W3C home > Mailing lists > Public > public-html@w3.org > June 2008

Re: Liaison with CSS WG to provide a mechanism for expressing the style of document semantics

From: Robert J Burns <rob@robburns.com>
Date: Mon, 2 Jun 2008 11:56:23 +0000
Cc: "'HTML Issue Tracking WG'" <public-html@w3.org>
Message-Id: <559E22E2-66E5-418F-BB65-3C6CBC12EEFB@robburns.com>
To: "Justin James" <j_james@mindspring.com>

HI Justin,

On Jun 1, 2008, at 7:09 PM, Justin James wrote:

> Robert -
> I do not currently have any questions about the proposal, but I am  
> beginning
> to suspect that I do not understand its purpose. If I have an unclear
> understanding of it, then I have either read it so wrong that I  
> think I
> understand it, or it does not convey its purpose properly.

I'm pretty sure you don't understand it. But I'd like to work on it  
through email and the wiki page to see what I can do so others don't  
have the same misreading.

> I will say this, the more I read this proposal, the more it looks  
> like an
> attempt to compensate for the lack of granularity of @alt, or  
> provide an
> alternative to @alt.

No, it has nothing to do with @alt.

> Let me rephrase my thoughts, sans examples which are clearly making  
> my point
> not clear.
> Content does not belong in a stylesheet (or any kind of style  
> definition).
> "Legend" is content. It does not belong in a style definition. The  
> use case
> provided on the wiki does not make a strong argument for this  
> solution to
> the problem, and the example you cite below (repetitive items  
> require the
> same legend) is not realistic; anyone generating that much repetitive
> content is not writing static HTML by hand, and making new ways of  
> cutting
> down the document size of HTML is not one of our goals as far as I  
> know
> (that's why there is HTTP level compression).

Part of the confusion here is over what is content? Yes, this proposal  
can be thought of as involving content in a sense (after all it uses  
the CSS content property). However, I don't think it is content in the  
sense you're reading it. I think that is contributing to us talking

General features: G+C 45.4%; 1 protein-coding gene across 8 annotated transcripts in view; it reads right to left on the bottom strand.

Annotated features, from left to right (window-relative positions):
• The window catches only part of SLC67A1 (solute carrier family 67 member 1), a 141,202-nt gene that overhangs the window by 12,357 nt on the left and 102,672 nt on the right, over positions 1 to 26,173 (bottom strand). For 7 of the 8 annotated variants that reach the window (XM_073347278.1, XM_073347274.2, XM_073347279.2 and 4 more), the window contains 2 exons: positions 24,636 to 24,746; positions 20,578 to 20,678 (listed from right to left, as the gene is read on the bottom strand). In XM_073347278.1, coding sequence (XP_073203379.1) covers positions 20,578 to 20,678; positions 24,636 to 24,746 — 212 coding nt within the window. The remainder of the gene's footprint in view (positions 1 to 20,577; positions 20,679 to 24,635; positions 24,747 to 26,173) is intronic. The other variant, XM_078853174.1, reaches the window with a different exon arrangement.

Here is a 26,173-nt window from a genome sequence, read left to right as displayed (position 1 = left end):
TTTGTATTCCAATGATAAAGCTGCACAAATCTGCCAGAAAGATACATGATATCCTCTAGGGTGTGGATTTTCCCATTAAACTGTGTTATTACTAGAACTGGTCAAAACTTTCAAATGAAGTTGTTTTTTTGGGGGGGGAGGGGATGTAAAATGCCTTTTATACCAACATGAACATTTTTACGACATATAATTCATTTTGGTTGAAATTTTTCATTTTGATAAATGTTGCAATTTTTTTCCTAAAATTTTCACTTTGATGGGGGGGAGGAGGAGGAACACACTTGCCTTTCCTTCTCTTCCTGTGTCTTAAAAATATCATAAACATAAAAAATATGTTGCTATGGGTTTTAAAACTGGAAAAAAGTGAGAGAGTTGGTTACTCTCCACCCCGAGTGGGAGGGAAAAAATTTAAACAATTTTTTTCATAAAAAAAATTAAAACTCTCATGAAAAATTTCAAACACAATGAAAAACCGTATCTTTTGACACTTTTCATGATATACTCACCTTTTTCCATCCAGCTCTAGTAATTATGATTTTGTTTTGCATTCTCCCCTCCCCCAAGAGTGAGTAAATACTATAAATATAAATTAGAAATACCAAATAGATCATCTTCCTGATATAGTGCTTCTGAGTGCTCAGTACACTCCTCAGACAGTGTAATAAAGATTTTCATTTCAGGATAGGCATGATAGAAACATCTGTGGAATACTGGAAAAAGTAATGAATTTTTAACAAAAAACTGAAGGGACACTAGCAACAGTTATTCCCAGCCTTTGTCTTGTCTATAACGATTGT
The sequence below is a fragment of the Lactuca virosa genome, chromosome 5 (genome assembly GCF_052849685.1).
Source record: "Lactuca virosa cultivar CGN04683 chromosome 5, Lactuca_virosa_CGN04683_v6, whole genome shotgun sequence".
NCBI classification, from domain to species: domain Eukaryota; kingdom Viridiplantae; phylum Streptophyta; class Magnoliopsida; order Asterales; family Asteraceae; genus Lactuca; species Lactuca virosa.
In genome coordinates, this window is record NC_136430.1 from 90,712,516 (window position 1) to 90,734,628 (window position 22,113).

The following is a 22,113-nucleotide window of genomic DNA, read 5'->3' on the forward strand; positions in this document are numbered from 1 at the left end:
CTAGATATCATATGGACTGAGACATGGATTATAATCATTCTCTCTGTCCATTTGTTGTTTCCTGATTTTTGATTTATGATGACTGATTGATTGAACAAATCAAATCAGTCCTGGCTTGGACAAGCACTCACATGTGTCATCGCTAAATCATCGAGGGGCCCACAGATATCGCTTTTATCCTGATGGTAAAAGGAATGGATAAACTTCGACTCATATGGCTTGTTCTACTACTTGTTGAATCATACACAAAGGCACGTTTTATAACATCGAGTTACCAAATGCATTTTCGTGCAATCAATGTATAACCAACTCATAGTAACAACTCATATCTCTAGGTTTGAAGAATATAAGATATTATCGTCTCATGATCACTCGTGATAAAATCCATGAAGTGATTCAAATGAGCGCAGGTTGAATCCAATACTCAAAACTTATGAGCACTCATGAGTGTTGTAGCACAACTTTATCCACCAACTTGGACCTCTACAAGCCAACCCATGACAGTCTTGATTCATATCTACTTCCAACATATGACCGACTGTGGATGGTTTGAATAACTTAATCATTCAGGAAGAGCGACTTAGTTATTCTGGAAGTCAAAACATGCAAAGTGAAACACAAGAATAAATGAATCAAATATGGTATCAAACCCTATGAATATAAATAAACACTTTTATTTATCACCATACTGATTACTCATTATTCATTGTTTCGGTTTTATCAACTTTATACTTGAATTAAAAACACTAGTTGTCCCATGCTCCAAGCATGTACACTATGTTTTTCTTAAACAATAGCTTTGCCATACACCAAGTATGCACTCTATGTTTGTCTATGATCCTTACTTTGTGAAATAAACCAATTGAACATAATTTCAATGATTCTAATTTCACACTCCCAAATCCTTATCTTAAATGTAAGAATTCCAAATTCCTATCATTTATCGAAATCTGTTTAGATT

past one another.

Keep in mind this is about bridging the semantics of the HTML document  
with the presentation of the CSS document. So the proposed "legend"  
property might be construed as semantic content (in some sense, but  
not in the sense I think you're thinking of it). While on the other  
hand, the "legend-presentation" property involves non-semantic  
content: instead it describes the visual aural or tactile presentation  

The use of such presentations legends is necessarily repetitive.  
Consider the extreme example of a default UA stylesheet.

@media screen {
strong {
                 legend: "strong emphasis";
                 legend-presentation: "italic";
                	font-style: italic;

@media speech {
strong {
                 legend: "strong emphasis";
                 legend-presentation: "increased stress and richness";
	        pitch: medium;
                 pitch-range: 60;
                 stress: 90;
                 richness: 90


This legend would be used millions or billions of times across pages  
around the World. This legend would be used on pages, many of which  
are hand-coded. Authors of HTML documents could also add their own CSS  
content property usage to include the print media legend in a printed  
document. Or fine-tune this in other ways. The point is that this is  
the type of content that is ripe for reuse, and is already widely  
reused (at least the CSS declarations are reused without legends).

Also to contrast things a bit, the following CSS declaration would  
certainly not include a legend:

body {
	font-family: Georgia, "Times New Roman", Times, serif;

In this case the CSS is purely presentations. It conveys no meaning to  
the user that the body uses a serif font.

I hope this helps clarify things. Perhaps this dialog will help make  
it clearer for others.

Take care,
Received on Monday, 2 June 2008 11:57:02 UTC

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